Chipotle shares pop after missing estimates

Chipotle restaurant workers fill orders for customers in Miami, Florida.
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Chipotle restaurant workers fill orders for customers in Miami, Florida.

Despite Chipotle stock's 5 percent jump on Friday, some analysts are telling investors not to buy.

On Thursday afternoon, the fast-casual chain reported a 16.6 percent revenue decline in its second-quarter compared to its 2015 second-quarter.

Chipotle attributed the drop in revenue to comparable restaurant sales.

"It looks like it's going to take a lot longer if it ever does get back to full strength," Barclays senior restaurant analyst Jeffrey Bernstein said about Chipotle's second-quarter on CNBC's "Power Lunch" Friday.

Some analysts said that although Chipotle's sales may recover within the next few years, the company's margins will not be the same.

"You have to differentiate between a good stock and a good business. I think that even the most bearish guys in the world are assuming that Chipotle is going to get their sales back," Wedbush Securities restaurant analyst Nick Setyan said. "Whether it's in 2018 or 2019 or 2020, they will get their sales back, the problem is their margin structure is going to look extremely different coming out of this crisis than going in."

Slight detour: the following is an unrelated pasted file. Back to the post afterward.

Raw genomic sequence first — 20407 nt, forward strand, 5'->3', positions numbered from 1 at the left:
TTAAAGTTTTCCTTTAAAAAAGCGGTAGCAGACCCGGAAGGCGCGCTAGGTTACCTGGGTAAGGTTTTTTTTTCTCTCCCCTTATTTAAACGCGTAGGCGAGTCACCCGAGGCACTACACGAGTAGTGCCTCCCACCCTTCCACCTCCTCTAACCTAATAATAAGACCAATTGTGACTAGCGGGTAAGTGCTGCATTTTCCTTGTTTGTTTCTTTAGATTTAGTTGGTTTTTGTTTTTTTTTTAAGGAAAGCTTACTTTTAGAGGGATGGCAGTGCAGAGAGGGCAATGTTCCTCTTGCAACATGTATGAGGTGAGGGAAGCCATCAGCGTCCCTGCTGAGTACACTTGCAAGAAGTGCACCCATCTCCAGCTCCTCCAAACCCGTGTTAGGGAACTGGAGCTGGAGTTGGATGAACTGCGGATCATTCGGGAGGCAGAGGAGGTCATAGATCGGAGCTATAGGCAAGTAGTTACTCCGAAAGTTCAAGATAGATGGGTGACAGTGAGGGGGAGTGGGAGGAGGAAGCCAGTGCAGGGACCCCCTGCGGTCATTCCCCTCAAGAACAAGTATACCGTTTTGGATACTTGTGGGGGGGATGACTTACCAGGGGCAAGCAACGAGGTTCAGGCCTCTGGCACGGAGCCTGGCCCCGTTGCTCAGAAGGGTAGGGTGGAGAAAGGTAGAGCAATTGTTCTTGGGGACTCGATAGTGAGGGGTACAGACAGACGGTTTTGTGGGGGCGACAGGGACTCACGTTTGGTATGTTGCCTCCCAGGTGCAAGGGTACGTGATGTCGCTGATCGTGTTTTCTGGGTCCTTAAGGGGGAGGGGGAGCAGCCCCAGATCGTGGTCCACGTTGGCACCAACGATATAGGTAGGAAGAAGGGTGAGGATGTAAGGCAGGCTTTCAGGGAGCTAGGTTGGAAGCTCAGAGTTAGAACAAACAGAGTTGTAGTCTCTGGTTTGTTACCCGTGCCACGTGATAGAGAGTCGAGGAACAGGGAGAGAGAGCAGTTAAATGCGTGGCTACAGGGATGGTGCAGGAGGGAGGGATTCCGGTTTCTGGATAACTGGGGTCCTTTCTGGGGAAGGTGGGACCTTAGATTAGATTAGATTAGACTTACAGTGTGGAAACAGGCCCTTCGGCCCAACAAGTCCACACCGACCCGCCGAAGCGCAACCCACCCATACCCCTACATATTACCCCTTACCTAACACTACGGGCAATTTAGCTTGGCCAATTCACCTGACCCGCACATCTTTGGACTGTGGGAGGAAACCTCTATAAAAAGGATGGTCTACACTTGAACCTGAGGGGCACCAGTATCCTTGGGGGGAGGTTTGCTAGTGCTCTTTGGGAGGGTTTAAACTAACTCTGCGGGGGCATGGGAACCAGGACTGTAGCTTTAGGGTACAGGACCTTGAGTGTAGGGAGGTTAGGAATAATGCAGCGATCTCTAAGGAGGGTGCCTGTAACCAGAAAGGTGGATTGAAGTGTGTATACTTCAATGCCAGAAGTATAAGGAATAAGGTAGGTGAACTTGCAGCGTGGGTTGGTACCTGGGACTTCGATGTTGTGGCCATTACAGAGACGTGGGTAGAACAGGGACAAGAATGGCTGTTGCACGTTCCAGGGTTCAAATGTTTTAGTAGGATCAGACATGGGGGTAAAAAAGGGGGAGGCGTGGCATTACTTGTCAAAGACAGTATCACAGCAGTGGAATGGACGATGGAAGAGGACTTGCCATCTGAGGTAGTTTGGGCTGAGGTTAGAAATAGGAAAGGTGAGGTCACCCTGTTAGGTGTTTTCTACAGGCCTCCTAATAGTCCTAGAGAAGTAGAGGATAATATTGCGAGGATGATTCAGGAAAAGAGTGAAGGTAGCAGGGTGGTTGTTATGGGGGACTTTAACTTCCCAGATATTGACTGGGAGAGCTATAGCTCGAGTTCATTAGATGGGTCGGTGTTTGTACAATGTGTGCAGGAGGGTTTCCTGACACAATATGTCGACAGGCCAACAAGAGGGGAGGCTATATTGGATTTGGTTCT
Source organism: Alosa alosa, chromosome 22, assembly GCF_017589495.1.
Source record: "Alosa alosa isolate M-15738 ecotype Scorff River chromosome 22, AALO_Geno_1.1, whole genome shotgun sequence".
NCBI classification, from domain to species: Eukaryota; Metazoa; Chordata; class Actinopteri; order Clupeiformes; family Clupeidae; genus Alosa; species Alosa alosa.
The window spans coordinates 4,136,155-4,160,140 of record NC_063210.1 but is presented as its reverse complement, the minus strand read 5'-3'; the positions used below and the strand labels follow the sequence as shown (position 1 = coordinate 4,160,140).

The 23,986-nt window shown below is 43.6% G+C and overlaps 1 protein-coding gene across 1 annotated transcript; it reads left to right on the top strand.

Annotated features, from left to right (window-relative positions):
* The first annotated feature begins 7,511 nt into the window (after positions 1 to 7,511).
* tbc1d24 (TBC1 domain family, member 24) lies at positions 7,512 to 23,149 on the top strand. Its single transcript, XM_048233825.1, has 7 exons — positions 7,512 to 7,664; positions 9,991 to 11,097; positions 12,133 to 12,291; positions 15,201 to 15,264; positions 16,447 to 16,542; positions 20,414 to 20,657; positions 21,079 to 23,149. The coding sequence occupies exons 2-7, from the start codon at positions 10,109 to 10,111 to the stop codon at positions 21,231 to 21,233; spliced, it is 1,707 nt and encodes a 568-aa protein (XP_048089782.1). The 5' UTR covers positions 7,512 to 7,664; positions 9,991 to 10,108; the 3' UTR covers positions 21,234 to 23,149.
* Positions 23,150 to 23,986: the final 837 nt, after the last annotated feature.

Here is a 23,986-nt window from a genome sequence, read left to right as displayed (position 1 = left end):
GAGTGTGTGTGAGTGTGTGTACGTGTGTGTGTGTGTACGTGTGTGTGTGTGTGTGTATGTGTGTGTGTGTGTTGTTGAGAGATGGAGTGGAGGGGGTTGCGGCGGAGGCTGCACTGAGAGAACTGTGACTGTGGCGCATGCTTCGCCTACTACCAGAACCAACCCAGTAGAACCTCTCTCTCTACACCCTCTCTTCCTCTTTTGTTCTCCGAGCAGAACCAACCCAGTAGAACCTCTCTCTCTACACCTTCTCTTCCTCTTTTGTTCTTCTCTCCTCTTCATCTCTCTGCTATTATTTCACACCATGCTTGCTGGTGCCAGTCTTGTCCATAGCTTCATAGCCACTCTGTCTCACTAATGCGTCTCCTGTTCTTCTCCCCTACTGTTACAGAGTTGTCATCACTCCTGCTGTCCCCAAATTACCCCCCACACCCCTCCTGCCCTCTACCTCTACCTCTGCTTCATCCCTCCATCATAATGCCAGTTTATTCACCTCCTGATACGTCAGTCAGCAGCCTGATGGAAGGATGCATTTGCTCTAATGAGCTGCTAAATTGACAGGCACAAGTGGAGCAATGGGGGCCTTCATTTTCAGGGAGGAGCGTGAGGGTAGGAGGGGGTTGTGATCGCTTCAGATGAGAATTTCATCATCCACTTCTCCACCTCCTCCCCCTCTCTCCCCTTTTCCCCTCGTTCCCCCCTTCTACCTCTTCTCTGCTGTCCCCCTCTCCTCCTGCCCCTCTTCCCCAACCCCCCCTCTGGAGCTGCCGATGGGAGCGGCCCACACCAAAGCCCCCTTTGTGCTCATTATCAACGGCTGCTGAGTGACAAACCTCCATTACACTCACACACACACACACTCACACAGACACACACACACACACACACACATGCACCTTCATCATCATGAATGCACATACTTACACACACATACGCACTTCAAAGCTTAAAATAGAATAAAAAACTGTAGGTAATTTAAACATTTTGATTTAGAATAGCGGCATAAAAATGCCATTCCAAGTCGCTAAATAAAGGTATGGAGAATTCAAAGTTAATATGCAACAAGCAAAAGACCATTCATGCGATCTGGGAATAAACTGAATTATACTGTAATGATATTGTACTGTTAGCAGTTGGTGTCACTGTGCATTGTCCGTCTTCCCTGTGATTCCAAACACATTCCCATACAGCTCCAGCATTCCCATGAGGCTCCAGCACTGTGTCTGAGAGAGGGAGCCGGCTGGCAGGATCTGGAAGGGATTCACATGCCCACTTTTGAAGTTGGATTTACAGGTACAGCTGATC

While some experts were disappointed with Chipotle's latest report, Maxim Group senior restaurant and consumer analyst Stephen Anderson said that there is one thing helping the company right now.

"The one silver lining that Chipotle has right now is that commodity costs are relatively low, particularly for proteins. Once that starts to reverse, I think Chipotle will get hit harder than the peers," Anderson said.

Anderson also said that every incremental data point from Chipotle seemed "below consensus."

Bernstein said he was surprised by Chipotle's move, but is still not recommending its shares.

Disclosures: Barclays Bank PLC and/or an affiliate has recieved non-investment banking related compensation from this issuer within the past 12 months.